Ken Blackwell

Hillary Clinton has done the last thing I expected, and she’ll regret it in the end.

In a previous column, I predicted that Senator Clinton would have a “Sister Souljah” moment. It would be similar to the politically defining moment that energized her husband’s first presidential campaign. In 1992, Bill Clinton attacked a young female rapper for her thoughtless and socially destructive comments.

This sent the message he was a moderate Southerner, not a creature of the far left. I thought Senator Clinton would create a similar episode and send the same message.

I was wrong. Last week was her perfect chance, and she couldn’t bring herself to do it. took out an ad that will go down in history as one of the most despicable and over-the-top ever. This full-page ad called General Petraeus, “General Betray Us.”

Both Rudy Giuliani and John McCain were out in front condemning the ad, with Mr. Giuliani even taking out his own ad to defend General Petraeus. Both men seized the opportunity to stand up for the decorated combat soldier now leading our troops in war.

Encouragingly, the condemnation from many Democrats was almost as strong as from Republicans. On the left, General Wesley Clark said that General Petraeus would never give a report he did not truly believe. Senator John Kerry, and even San Francisco liberal Nancy Pelosi, criticized the ad.

But Senator Clinton refused to condemn the ad. Instead, she said on camera to General Petraeus that his sworn testimony called for “the willing suspension of disbelief.”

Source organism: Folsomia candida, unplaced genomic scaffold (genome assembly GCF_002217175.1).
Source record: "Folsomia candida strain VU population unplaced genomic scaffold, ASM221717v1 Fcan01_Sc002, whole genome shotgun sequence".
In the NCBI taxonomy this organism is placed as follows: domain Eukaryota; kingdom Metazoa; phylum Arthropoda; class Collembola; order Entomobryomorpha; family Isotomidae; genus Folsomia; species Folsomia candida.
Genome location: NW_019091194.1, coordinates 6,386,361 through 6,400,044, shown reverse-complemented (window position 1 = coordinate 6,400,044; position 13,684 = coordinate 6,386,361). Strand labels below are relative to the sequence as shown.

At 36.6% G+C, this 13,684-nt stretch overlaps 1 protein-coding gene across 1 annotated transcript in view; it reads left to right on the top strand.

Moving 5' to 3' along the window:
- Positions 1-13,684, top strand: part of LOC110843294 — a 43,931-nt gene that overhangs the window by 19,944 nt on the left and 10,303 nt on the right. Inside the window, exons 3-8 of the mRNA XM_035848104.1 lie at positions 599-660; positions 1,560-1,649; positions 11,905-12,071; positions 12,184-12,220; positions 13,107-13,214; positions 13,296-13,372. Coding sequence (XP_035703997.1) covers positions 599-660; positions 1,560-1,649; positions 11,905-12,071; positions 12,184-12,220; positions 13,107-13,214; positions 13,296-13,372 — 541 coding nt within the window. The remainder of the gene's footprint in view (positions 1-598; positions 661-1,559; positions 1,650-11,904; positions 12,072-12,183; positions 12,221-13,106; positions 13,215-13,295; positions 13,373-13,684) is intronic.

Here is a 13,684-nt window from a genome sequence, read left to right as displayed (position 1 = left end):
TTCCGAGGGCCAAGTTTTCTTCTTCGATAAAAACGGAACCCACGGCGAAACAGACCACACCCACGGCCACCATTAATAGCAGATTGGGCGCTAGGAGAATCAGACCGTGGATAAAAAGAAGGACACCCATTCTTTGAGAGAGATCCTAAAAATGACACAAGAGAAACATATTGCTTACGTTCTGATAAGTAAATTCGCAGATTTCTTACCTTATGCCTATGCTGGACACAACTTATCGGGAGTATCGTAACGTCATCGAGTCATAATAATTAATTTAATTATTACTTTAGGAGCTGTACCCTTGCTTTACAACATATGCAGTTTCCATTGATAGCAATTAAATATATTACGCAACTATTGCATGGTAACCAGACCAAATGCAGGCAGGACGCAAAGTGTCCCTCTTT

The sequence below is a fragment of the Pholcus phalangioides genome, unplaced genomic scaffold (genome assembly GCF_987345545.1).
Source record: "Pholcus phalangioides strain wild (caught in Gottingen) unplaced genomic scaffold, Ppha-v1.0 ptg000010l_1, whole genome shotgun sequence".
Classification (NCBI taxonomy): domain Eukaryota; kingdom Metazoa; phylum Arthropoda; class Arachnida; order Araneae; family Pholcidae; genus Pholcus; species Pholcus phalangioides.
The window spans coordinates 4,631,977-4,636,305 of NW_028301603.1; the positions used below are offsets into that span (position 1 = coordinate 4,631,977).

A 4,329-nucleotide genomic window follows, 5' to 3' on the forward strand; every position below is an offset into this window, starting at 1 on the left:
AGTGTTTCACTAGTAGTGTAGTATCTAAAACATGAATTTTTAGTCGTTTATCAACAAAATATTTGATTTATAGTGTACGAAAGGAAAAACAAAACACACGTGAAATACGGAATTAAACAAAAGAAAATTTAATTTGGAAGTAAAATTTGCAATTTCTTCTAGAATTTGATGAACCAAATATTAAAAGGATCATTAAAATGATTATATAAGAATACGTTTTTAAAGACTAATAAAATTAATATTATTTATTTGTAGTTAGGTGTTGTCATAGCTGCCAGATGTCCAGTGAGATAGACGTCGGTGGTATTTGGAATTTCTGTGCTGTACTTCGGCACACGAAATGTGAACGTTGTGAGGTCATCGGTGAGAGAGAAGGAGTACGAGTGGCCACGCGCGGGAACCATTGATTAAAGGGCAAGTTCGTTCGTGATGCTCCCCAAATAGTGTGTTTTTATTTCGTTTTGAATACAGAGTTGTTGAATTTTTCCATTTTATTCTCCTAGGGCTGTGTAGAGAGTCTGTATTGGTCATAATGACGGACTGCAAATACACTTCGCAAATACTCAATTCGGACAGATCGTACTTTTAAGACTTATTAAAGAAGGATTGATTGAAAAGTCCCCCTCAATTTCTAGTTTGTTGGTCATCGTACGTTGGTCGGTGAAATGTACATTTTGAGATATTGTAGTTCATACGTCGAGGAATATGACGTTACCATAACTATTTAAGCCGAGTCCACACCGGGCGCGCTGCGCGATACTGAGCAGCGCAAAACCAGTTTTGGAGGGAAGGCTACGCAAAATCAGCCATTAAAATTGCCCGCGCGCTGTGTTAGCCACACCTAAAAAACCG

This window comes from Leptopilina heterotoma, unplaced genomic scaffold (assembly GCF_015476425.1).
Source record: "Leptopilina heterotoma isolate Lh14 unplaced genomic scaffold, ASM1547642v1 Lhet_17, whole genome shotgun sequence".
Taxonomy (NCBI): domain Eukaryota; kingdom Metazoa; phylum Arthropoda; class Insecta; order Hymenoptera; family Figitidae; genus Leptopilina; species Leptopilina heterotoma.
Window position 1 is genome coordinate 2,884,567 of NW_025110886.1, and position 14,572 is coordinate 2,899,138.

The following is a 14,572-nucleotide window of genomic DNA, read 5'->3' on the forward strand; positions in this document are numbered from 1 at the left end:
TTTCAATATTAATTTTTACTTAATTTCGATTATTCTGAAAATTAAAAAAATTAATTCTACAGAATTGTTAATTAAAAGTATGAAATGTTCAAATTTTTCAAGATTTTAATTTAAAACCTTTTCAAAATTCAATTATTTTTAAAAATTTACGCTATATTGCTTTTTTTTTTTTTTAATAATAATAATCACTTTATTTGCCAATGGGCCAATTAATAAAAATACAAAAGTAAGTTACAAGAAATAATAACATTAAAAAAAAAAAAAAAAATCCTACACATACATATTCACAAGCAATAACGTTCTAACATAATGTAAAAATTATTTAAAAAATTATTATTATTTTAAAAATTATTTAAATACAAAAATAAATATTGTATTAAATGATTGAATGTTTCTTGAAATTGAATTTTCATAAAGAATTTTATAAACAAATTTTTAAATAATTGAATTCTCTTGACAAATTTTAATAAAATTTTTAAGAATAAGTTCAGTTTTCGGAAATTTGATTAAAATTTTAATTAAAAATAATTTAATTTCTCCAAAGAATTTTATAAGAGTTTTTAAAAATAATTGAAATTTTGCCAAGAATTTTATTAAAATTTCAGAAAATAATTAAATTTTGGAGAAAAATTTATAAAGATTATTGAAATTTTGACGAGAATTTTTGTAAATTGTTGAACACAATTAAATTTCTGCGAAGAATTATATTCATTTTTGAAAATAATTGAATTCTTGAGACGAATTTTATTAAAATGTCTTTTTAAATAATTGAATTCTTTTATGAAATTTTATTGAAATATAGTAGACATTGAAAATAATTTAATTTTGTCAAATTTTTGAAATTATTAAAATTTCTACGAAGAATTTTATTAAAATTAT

That’s a theatrical term. When we go to a play or movie, we willingly suspend our disbelief. We allow ourselves to forget that it’s fiction, that it’s untrue, so we can enjoy it. So Senator Clinton told the general that the only way she could possibly believe his report was if she pretended it was movie entertainment.

In essence, she called our commanding general a liar to his face.

In his September 18 Washington Post column, Richard Cohen criticized Senator Clinton for missing her chance to be a moderate. He even said it revealed bad character on her part. It’s devastating when a liberal columnist like Mr. Cohen says that the biggest problem with Senator Clinton is whether she has “the character to be president.”

It also shows that Hillary is no Bill Clinton.

President Clinton was a master of the politics of triangulation. Designed in large part by his strategist Dick Morris, triangulation was all about resisting the right, but then finding a counterpoint on the left to push against, to appear moderate by being in the middle.

Ken Blackwell

Ken Blackwell, a contributing editor at, is a senior fellow at the Family Research Council and the American Civil Rights Union and is on the board of the Becket Fund for Religious Liberty. He is the co-author of the bestseller The Blueprint: Obama’s Plan to Subvert the Constitution and Build an Imperial Presidency, on sale in bookstores everywhere..
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